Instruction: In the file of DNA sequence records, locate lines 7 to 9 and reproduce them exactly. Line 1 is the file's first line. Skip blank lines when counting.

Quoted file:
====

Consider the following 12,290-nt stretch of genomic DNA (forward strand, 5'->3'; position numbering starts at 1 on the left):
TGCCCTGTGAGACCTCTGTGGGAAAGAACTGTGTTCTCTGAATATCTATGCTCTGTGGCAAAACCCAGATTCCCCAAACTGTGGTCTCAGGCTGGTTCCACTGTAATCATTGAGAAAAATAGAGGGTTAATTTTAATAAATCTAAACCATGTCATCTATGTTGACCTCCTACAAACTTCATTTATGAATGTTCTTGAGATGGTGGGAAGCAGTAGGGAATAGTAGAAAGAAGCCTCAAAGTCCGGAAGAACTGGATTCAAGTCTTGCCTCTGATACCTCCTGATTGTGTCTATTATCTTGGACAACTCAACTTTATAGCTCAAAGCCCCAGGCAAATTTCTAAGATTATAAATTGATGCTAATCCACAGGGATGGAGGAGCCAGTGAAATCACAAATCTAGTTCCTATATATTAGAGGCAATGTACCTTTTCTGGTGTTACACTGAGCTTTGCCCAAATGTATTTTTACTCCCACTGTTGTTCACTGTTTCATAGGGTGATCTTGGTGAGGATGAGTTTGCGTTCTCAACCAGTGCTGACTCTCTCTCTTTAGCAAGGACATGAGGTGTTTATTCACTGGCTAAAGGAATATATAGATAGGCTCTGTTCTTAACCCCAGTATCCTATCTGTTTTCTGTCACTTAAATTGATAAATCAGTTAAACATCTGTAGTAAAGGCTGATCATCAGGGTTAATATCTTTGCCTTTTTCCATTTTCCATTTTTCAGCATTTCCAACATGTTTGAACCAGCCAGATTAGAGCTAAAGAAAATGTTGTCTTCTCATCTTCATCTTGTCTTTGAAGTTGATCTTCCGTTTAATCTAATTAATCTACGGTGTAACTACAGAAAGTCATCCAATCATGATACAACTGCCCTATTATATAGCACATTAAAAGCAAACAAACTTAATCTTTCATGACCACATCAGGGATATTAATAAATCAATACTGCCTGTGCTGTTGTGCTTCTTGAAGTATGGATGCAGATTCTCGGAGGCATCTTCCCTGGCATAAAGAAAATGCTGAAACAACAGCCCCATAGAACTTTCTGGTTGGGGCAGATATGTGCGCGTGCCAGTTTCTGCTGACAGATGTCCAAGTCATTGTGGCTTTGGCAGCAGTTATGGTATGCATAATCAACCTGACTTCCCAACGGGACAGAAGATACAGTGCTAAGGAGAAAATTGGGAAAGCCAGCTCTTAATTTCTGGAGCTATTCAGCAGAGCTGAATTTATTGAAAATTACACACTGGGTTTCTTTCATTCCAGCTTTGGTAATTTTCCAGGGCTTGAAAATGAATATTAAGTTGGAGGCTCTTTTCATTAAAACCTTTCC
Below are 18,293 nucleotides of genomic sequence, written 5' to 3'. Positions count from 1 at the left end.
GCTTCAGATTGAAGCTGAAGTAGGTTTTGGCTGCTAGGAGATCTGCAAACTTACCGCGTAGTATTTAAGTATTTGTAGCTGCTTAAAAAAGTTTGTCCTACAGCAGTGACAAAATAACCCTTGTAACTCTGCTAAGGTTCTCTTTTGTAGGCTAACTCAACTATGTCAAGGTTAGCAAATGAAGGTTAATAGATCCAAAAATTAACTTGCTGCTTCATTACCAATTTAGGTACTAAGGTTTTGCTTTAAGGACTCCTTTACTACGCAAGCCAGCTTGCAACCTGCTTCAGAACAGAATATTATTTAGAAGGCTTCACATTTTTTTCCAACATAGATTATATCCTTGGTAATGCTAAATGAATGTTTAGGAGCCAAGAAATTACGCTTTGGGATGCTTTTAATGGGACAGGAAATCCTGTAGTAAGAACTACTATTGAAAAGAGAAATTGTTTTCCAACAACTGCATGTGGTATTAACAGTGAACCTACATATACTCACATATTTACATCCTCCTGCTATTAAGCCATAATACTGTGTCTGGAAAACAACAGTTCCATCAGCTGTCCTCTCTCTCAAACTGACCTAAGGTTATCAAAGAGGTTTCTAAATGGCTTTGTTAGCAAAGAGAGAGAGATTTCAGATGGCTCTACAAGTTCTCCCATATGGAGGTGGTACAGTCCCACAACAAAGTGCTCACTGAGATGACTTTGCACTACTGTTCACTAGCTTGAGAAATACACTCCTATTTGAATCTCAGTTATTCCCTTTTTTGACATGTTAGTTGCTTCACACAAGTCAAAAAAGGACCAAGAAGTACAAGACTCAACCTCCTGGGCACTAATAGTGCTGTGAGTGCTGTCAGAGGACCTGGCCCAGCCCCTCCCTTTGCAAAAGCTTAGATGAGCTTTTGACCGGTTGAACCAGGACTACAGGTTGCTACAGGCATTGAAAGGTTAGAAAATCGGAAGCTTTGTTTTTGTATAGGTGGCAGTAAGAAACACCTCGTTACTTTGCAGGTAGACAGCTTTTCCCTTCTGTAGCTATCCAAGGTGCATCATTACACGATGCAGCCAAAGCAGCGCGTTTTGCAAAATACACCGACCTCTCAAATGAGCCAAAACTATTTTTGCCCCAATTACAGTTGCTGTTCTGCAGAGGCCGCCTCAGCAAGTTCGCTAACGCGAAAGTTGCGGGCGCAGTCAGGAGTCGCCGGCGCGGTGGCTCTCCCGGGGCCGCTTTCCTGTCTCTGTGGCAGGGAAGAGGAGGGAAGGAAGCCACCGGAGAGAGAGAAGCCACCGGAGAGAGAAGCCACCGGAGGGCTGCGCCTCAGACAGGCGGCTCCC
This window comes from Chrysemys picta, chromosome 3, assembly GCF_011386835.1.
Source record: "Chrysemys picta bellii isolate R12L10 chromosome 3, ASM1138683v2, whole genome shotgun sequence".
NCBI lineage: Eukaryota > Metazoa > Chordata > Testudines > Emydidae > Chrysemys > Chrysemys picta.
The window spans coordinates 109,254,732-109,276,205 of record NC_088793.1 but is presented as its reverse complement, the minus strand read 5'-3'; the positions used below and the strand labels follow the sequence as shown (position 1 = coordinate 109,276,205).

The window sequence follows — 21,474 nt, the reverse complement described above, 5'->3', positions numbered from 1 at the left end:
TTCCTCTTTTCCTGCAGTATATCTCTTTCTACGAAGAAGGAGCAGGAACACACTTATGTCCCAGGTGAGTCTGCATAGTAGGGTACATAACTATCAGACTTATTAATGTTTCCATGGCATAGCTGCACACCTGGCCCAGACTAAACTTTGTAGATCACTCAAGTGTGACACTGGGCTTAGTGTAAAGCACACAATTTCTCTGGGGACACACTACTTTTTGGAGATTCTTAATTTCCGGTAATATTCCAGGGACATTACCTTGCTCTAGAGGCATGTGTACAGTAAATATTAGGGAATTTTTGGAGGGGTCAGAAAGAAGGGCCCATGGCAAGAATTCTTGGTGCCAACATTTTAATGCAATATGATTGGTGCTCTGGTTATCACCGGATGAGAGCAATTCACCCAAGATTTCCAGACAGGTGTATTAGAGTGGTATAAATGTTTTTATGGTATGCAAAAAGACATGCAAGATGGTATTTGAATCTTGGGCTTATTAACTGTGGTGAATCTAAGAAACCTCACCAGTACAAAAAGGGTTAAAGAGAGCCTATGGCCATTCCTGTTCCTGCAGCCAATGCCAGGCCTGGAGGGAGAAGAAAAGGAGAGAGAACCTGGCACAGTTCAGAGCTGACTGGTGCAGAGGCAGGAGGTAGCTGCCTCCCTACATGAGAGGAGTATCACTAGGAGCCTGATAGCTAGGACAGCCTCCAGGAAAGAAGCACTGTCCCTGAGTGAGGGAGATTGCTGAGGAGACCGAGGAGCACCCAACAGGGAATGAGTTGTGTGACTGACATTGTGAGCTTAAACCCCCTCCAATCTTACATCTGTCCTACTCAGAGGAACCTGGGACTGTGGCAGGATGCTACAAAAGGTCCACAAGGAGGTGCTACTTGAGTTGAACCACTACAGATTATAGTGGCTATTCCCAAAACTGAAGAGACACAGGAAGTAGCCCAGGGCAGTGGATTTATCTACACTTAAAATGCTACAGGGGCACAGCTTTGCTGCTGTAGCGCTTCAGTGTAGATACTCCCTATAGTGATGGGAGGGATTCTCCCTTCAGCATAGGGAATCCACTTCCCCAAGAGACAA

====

NCBI lineage: Eukaryota > Metazoa > Chordata > Testudines > Emydidae > Chrysemys > Chrysemys picta.
The window spans coordinates 109,254,732-109,276,205 of record NC_088793.1 but is presented as its reverse complement, the minus strand read 5'-3'; the positions used below and the strand labels follow the sequence as shown (position 1 = coordinate 109,276,205).

The window sequence follows — 21,474 nt, the reverse complement described above, 5'->3', positions numbered from 1 at the left end: